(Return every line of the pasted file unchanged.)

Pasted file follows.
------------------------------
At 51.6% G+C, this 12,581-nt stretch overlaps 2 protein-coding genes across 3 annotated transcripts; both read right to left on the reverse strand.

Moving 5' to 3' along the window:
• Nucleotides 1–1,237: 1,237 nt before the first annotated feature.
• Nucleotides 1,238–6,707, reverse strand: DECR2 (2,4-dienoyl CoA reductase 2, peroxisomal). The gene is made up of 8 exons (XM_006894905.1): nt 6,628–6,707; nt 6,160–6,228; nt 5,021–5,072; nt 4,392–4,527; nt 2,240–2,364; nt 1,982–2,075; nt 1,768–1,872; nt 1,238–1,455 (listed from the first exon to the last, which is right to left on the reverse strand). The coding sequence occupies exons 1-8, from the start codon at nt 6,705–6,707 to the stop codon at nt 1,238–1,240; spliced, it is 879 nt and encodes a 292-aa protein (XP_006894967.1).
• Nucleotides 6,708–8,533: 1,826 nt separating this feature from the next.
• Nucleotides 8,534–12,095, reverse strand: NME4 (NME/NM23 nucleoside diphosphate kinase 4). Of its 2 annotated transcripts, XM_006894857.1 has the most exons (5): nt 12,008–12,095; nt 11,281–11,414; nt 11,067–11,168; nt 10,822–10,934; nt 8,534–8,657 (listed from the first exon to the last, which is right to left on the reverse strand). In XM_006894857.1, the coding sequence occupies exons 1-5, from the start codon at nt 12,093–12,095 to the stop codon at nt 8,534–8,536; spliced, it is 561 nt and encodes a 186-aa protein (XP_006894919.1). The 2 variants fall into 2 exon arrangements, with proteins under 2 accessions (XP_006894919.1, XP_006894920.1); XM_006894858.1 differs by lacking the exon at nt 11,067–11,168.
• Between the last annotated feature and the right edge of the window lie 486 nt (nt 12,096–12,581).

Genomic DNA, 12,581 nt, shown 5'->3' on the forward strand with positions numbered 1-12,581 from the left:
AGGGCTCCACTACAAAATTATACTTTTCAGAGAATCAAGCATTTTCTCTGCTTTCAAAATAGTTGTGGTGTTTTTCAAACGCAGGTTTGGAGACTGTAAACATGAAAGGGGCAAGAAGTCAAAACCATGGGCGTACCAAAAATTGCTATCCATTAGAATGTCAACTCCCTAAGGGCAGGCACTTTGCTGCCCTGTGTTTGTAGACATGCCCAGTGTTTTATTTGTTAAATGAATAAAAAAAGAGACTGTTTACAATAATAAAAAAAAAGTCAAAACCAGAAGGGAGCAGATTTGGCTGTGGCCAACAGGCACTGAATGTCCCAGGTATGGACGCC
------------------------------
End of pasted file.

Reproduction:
At 51.6% G+C, this 12,581-nt stretch overlaps 2 protein-coding genes across 3 annotated transcripts; both read right to left on the reverse strand.

Moving 5' to 3' along the window:
• Nucleotides 1–1,237: 1,237 nt before the first annotated feature.
• Nucleotides 1,238–6,707, reverse strand: DECR2 (2,4-dienoyl CoA reductase 2, peroxisomal). The gene is made up of 8 exons (XM_006894905.1): nt 6,628–6,707; nt 6,160–6,228; nt 5,021–5,072; nt 4,392–4,527; nt 2,240–2,364; nt 1,982–2,075; nt 1,768–1,872; nt 1,238–1,455 (listed from the first exon to the last, which is right to left on the reverse strand). The coding sequence occupies exons 1-8, from the start codon at nt 6,705–6,707 to the stop codon at nt 1,238–1,240; spliced, it is 879 nt and encodes a 292-aa protein (XP_006894967.1).
• Nucleotides 6,708–8,533: 1,826 nt separating this feature from the next.
• Nucleotides 8,534–12,095, reverse strand: NME4 (NME/NM23 nucleoside diphosphate kinase 4). Of its 2 annotated transcripts, XM_006894857.1 has the most exons (5): nt 12,008–12,095; nt 11,281–11,414; nt 11,067–11,168; nt 10,822–10,934; nt 8,534–8,657 (listed from the first exon to the last, which is right to left on the reverse strand). In XM_006894857.1, the coding sequence occupies exons 1-5, from the start codon at nt 12,093–12,095 to the stop codon at nt 8,534–8,536; spliced, it is 561 nt and encodes a 186-aa protein (XP_006894919.1). The 2 variants fall into 2 exon arrangements, with proteins under 2 accessions (XP_006894919.1, XP_006894920.1); XM_006894858.1 differs by lacking the exon at nt 11,067–11,168.
• Between the last annotated feature and the right edge of the window lie 486 nt (nt 12,096–12,581).

Genomic DNA, 12,581 nt, shown 5'->3' on the forward strand with positions numbered 1-12,581 from the left:
AGGGCTCCACTACAAAATTATACTTTTCAGAGAATCAAGCATTTTCTCTGCTTTCAAAATAGTTGTGGTGTTTTTCAAACGCAGGTTTGGAGACTGTAAACATGAAAGGGGCAAGAAGTCAAAACCATGGGCGTACCAAAAATTGCTATCCATTAGAATGTCAACTCCCTAAGGGCAGGCACTTTGCTGCCCTGTGTTTGTAGACATGCCCAGTGTTTTATTTGTTAAATGAATAAAAAAAGAGACTGTTTACAATAATAAAAAAAAAGTCAAAACCAGAAGGGAGCAGATTTGGCTGTGGCCAACAGGCACTGAATGTCCCAGGTATGGACGCC